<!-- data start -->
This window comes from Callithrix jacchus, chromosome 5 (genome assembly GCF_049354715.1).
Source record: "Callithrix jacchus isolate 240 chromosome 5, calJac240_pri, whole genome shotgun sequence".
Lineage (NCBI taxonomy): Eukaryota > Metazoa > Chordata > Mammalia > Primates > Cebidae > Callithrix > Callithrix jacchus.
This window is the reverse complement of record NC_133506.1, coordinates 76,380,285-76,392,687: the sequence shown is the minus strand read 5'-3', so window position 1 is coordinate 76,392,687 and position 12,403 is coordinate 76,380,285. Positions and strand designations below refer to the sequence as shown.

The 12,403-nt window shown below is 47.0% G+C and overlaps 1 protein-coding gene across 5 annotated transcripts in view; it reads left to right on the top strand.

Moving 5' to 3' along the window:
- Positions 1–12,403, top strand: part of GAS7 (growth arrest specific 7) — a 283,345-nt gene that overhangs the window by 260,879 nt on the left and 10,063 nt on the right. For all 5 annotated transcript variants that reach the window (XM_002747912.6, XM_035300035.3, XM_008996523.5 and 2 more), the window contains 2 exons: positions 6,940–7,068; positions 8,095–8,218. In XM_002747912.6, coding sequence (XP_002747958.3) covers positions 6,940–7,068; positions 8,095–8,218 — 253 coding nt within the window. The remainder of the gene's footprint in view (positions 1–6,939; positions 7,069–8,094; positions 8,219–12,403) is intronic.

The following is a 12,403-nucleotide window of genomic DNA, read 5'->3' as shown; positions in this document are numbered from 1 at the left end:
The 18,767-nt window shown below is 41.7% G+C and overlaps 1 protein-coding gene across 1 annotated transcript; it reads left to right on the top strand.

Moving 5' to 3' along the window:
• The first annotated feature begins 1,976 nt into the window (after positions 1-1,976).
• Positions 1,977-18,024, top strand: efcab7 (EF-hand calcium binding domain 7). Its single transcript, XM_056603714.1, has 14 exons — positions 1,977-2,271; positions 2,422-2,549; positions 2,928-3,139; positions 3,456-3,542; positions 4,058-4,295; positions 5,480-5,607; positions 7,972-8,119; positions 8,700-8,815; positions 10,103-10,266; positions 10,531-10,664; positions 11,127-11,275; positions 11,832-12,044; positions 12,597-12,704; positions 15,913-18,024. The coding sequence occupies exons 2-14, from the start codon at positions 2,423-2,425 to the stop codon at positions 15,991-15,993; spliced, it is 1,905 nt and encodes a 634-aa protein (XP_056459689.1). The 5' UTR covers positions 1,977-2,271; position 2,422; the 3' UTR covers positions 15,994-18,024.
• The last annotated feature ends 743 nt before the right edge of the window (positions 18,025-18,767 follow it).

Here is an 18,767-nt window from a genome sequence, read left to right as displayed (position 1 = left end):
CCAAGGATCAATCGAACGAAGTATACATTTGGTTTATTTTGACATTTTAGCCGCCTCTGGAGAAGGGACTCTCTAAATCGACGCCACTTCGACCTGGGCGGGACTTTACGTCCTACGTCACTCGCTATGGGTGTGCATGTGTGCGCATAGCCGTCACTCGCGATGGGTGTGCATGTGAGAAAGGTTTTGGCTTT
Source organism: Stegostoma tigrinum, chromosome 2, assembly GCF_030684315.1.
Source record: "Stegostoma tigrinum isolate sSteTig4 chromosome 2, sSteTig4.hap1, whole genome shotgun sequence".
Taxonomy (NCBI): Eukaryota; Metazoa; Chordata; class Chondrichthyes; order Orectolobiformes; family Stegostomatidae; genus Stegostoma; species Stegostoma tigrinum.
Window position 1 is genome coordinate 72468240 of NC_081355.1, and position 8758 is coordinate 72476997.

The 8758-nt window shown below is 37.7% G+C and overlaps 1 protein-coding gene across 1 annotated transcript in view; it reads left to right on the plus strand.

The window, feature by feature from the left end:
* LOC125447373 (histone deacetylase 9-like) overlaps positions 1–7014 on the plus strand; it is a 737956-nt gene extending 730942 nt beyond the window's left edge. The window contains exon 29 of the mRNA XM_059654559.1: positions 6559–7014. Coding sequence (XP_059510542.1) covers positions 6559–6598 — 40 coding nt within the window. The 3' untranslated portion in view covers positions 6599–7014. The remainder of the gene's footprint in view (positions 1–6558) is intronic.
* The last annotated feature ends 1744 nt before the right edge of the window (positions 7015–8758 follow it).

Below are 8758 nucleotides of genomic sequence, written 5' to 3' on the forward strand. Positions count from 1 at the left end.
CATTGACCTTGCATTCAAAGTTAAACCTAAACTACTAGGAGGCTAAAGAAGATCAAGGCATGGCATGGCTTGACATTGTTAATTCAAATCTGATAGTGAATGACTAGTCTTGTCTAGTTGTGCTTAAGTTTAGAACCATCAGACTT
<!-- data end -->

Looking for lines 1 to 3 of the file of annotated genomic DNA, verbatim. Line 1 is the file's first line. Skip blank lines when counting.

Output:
This window comes from Callithrix jacchus, chromosome 5 (genome assembly GCF_049354715.1).
Source record: "Callithrix jacchus isolate 240 chromosome 5, calJac240_pri, whole genome shotgun sequence".
Lineage (NCBI taxonomy): Eukaryota > Metazoa > Chordata > Mammalia > Primates > Cebidae > Callithrix > Callithrix jacchus.